As we head into what forecasters believe will be a sunny weekend throughout the mid-valley, this seems like a good time to remind you of some of the horrible things that can happen when the weather turns warmer.
On the top of the list is a new warning from our friends at the federal Centers for Disease Control and Prevention: Health officials reported last week that the number of people getting diseases transmitted by mosquito, tick and flea bites has more than tripled in recent years. Furthermore, since 2004, at least nine such diseases have been discovered or newly introduced in the United States, according to a report in The New York Times.
Although much of the uptick (pun intended, more or less) is concentrated in states that tend to have warmer weather, it's not limited merely to the South: New tick-borne diseases such as the Heartland virus (which we never have heard of before and, solely based on the name, have decided we don't want to know about) are growing, along with cases of Lyme disease and other infections.
And growing in a hurry: Between 2004 and 2016, the Times reported, about 643,000 cases of 16 insect-borne illnesses were reported to the CDC. In 2004, the CDC received 27,000 reports. In 2016, that number had risen to about 96,000. (The agency used 2004 as the baseline because that was the year it started to require more detailed reporting about these illnesses.)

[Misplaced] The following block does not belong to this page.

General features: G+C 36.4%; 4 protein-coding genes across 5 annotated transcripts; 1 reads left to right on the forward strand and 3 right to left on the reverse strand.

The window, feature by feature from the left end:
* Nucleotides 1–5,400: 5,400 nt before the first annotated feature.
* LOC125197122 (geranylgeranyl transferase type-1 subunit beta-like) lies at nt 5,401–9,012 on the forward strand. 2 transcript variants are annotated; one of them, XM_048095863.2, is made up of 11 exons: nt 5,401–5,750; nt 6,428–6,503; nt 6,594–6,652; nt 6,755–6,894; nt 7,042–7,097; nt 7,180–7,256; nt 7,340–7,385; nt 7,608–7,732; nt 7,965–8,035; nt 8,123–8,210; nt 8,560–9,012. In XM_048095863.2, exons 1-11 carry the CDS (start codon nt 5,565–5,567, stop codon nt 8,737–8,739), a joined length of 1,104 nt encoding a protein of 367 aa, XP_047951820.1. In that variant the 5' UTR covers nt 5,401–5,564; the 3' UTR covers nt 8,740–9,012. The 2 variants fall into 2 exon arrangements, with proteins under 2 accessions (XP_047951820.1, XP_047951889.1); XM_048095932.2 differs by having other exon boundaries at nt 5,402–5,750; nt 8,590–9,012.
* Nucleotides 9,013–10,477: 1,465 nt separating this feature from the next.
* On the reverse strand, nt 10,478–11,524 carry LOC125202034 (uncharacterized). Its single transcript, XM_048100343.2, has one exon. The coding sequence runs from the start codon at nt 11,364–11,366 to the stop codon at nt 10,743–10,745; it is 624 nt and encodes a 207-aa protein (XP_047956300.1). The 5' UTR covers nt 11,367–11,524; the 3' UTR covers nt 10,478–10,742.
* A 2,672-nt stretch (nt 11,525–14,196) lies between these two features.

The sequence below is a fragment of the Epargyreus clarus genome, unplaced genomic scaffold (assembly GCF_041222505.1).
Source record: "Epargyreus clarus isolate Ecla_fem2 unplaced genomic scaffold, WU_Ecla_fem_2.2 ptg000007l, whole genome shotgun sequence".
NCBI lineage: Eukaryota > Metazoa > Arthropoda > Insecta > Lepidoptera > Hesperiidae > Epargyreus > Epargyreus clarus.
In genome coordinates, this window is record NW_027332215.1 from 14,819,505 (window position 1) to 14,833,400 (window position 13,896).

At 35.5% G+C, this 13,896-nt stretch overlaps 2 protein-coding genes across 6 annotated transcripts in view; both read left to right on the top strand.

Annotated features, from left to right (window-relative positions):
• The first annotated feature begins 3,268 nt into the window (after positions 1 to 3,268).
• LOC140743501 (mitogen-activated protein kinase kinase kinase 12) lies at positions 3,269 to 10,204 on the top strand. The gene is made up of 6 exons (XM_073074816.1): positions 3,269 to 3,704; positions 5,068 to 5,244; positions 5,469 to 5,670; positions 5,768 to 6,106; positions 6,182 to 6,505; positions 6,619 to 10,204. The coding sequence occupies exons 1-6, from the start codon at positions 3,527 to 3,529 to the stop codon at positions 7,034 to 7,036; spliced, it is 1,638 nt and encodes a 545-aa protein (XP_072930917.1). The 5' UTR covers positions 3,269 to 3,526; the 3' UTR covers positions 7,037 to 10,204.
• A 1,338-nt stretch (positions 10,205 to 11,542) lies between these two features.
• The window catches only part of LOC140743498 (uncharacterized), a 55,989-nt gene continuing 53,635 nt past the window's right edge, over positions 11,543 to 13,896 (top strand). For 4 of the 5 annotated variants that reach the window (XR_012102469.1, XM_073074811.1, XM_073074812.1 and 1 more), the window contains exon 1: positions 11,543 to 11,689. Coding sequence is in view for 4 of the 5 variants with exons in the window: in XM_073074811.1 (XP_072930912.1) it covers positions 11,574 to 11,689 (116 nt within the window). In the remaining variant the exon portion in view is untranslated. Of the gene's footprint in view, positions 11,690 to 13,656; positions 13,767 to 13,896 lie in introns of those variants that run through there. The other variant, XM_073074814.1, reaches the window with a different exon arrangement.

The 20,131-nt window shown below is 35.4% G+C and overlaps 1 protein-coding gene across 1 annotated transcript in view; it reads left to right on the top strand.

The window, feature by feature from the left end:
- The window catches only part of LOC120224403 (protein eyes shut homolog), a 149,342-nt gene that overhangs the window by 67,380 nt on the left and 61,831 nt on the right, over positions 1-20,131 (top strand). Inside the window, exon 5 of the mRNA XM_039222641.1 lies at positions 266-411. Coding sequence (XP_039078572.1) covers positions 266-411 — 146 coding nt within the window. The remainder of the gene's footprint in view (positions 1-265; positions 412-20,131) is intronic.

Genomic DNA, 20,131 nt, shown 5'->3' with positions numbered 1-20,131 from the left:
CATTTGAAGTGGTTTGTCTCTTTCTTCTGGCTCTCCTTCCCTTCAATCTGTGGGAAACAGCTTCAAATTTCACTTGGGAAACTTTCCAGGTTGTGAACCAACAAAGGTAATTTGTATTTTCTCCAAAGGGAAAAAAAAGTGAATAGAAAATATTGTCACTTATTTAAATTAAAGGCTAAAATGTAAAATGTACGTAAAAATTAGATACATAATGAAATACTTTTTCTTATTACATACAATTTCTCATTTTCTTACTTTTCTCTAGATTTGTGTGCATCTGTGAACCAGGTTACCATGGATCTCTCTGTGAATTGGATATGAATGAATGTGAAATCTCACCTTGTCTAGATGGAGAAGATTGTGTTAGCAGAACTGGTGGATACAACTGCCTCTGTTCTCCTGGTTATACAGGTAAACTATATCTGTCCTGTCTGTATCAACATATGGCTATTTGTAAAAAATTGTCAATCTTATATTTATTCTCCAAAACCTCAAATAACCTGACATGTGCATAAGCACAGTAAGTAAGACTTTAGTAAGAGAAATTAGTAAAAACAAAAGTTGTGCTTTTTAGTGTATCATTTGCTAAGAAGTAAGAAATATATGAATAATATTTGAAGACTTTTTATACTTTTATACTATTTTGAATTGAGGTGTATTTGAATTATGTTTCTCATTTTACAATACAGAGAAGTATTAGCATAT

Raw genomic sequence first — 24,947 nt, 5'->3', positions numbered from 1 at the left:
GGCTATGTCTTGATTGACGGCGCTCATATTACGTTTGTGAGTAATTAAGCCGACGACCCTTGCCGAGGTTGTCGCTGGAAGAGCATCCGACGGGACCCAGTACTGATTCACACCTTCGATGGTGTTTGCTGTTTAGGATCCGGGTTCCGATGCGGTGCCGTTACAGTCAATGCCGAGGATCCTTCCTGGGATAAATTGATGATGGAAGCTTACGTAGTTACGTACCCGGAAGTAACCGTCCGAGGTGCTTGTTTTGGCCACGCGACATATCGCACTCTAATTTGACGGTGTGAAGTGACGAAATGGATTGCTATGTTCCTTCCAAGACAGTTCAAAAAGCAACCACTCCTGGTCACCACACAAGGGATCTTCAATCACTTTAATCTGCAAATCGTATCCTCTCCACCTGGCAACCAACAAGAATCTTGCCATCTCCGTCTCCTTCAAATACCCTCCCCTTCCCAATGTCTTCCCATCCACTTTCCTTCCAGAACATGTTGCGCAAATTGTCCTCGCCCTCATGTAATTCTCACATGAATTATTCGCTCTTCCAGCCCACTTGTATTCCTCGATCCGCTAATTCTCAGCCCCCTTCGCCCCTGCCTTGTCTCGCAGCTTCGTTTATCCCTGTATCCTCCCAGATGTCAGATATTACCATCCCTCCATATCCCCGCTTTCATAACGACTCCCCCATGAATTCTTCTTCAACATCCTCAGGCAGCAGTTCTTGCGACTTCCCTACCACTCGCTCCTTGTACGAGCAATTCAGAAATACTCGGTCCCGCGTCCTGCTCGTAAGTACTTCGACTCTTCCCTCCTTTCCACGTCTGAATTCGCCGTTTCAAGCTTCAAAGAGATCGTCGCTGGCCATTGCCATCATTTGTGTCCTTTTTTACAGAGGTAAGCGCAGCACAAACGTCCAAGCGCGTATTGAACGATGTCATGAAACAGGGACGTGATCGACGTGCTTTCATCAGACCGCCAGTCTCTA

Of course, as the CDC noted, the actual number of infections almost certainly is much larger: For example, the CDC estimates that about 300,000 Americans get Lyme disease each year, but only about a tenth of those cases (35,000 in this case) are reported.
It's worth noting that the health officials at the CDC did not urge Americans to hole up inside their houses this summer and to don biohazard suits for those occasions when they absolutely have to go outside — although the CDC is, of course, a notorious killjoy.
Instead, CDC officials issued a fairly common-sense suggestion: When you go outside, don't forget the bug repellent.
The CDC also urged consistent funding for local and state health departments, which remain the first line of defense against these illnesses but which remain underfunded. In the words of Dr. Robert Redfield, the new head of the CDC: "We must enhance our investment in their ability to fight these diseases."
Redfield was too good a sport to note that the CDC itself is facing the prospect of steep budget cuts, part of the consistent underfunding of the nation's scientific enterprises. This unfortunate trend predates the Trump administration, but you can be sure that we'll be paying the price for it sooner or later.
In the meantime, make a note to grab the bug repellent at the same time that you're tracking down the sunscreen. It can be an ugly mixture, these first few sunny days and tender Oregon skin.
And speaking of spring cautions: As the temperature rises into the 70s and 80s, so does the temptation to cool off in some of the mid-valley's streams, rivers and other bodies of water. You always want to exercise caution when spending time around the water, but this is the time of year when a little extra care is called for: The water may seem inviting, but it's still running cold — and, in some cases, fast.
Fast-running rivers can conceal debris and other potential dangers to swimmers. And hypothermia is a real danger this early in the season.
So follow these common-sense tips: Always swim with a friend and stay in designated swimming areas. Be certain to provide constant supervision to children in or near the water. Wear a Coast Guard-approved life jacket.
And don't forget this after you climb out of the water and towel off: Now it's time to put on another coating of bug repellent. (mm)